But we do have some references from the middle years of the 17th century. In 1655, Oliver Cromwell is recorded to have communicated with a London gunmaker who was offering to supply the army with 11,000 flints. In the 1660’s, the British Board of Ordnance supplied English gunmakers with, ‘large quantities of gunflints cut by themselves. These were called wedge shaped flints of Clactonians.’
But England must claim real fame when it comes to gunflint manufacture. The Brandon Gunflint Company near Thetford was created by Philip Hayward in 1790. In 1804 they were commissioned for 360,000 flints! They are also famous for, ‘supplying the British army with flints for the Battle of Waterloo in 1815. In fact, Brandon was still supplying flints around the world until the 1960’s. By the time they closed, they had supplied up to 4 million flints to countries such as: China, Malaya, Java, Sumatra and countries in Latin America and Africa.
The knapping of flint for gunflints has also been made infamous for creating the first industrial disease – silicosis (the inhalation of flint dust). It’s other name was knapper’s rot. At Brandon over a certain period of time, three quarters of worker deaths were due to silicosis and 7 out of 8 died from the disease before they were 50!
So gunflints, so many questions and very few answers. But, it has opened up I imagine, a fragment of history that has never been investigated or researched properly. I’m off to watch a bit more Phil Harding – ooh arr!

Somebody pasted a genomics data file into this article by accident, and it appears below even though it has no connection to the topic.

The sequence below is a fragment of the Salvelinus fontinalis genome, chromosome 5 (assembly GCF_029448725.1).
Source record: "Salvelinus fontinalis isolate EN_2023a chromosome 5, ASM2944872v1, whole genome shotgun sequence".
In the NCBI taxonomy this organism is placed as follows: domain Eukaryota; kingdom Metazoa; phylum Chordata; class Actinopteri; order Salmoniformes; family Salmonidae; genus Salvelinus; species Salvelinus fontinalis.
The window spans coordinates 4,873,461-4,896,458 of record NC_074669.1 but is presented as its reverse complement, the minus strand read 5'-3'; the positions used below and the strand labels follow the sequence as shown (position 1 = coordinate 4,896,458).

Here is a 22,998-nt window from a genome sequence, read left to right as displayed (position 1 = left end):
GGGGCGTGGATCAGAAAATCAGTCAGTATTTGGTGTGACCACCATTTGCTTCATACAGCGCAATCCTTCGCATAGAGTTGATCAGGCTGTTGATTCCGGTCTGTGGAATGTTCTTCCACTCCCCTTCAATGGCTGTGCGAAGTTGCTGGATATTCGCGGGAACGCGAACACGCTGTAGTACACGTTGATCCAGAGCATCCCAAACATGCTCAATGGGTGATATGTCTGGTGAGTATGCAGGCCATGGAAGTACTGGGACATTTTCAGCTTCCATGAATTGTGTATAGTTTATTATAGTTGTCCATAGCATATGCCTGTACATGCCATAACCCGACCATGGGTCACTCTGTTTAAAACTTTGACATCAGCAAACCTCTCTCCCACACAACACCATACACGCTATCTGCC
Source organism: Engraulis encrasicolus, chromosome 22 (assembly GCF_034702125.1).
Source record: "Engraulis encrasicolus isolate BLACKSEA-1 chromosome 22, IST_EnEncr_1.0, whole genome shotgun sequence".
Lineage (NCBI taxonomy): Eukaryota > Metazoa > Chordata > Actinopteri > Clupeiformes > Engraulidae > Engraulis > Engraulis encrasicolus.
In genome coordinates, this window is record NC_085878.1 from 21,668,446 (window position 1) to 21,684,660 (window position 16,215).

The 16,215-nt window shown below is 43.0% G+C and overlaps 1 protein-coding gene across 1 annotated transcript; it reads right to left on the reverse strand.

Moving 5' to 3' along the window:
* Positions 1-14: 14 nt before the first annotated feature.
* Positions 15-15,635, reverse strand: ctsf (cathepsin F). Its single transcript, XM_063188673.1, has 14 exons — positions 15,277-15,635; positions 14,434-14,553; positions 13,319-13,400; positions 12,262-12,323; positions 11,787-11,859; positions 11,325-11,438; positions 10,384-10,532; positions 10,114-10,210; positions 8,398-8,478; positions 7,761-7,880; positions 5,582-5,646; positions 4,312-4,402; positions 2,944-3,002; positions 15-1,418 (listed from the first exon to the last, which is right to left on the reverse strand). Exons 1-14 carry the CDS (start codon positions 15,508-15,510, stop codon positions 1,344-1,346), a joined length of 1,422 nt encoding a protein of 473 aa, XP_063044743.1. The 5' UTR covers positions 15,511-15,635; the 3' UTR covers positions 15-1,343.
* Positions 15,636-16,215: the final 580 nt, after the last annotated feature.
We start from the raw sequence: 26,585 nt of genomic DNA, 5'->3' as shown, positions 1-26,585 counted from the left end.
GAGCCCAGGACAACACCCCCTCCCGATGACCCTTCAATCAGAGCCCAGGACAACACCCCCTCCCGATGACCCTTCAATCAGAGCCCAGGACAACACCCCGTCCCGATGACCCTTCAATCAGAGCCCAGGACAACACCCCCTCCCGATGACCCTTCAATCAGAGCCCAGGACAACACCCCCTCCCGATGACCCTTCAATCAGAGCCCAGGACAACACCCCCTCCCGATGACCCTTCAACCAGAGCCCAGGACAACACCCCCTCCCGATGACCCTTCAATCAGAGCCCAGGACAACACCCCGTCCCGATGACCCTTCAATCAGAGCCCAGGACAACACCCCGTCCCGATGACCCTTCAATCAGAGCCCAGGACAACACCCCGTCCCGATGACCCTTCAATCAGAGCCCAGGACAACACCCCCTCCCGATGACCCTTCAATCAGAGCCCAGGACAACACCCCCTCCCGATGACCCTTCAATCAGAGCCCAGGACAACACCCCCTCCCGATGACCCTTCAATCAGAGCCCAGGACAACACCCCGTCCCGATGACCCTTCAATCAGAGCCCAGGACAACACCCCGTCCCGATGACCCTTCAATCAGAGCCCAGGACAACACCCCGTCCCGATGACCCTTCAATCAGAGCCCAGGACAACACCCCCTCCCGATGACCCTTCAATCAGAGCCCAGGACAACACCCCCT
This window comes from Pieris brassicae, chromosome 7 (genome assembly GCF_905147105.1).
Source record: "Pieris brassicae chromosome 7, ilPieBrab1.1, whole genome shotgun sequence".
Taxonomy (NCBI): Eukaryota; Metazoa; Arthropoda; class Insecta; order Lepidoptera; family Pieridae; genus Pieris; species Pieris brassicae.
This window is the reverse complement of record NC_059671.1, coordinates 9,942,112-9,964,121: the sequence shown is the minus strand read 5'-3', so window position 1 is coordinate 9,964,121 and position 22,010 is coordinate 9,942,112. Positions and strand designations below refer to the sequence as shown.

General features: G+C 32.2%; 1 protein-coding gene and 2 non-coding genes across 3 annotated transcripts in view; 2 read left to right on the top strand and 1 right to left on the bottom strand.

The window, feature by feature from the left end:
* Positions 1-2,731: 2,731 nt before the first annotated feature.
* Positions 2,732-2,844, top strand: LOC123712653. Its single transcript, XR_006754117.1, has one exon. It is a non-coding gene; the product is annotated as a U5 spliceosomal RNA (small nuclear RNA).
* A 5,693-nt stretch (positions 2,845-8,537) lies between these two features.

Further reading - James Dilley ‘Flint Tools through the Ages, and the Art of Flintknapping
A devilish soldier
Percy Kirke – Governor of Tangier and colonel of the Tangier Regiment (Queens Royal Surrey Regiment)
His regiment’s badge was a lamb hence the name, Kirke’s Lambs…a twisted name when reading about some of their activities after the battle of Sedgemoor.
His time in Tangier fighting the Moors had clearly left its mark on him and his men. At Taunton after the battle, he ordered rebels to be hung up without a trial and apparently his men looked on with much amusement. It was reported that as the dying men’s legs twitched, music was ordered to play in time with the twitching.
After the battle Kirke was given the unpleasant duty of, ‘cleaning up,’ after the battle. This involved: dispensing justice, rounding up rebels, rounding up those who had aided and abetted rebels and looking after the royal army’s wounded and killed.
Richard Alford, the churchwarden of Westonzoyland recorded, ‘there was killed of the rebels upon the spot 300, hanged with us 22 of which 4 were hanged in gemmasses. About 500 prisoners brought into our church, of which 79 were wounded and 5 of them died of their wounds in our church.’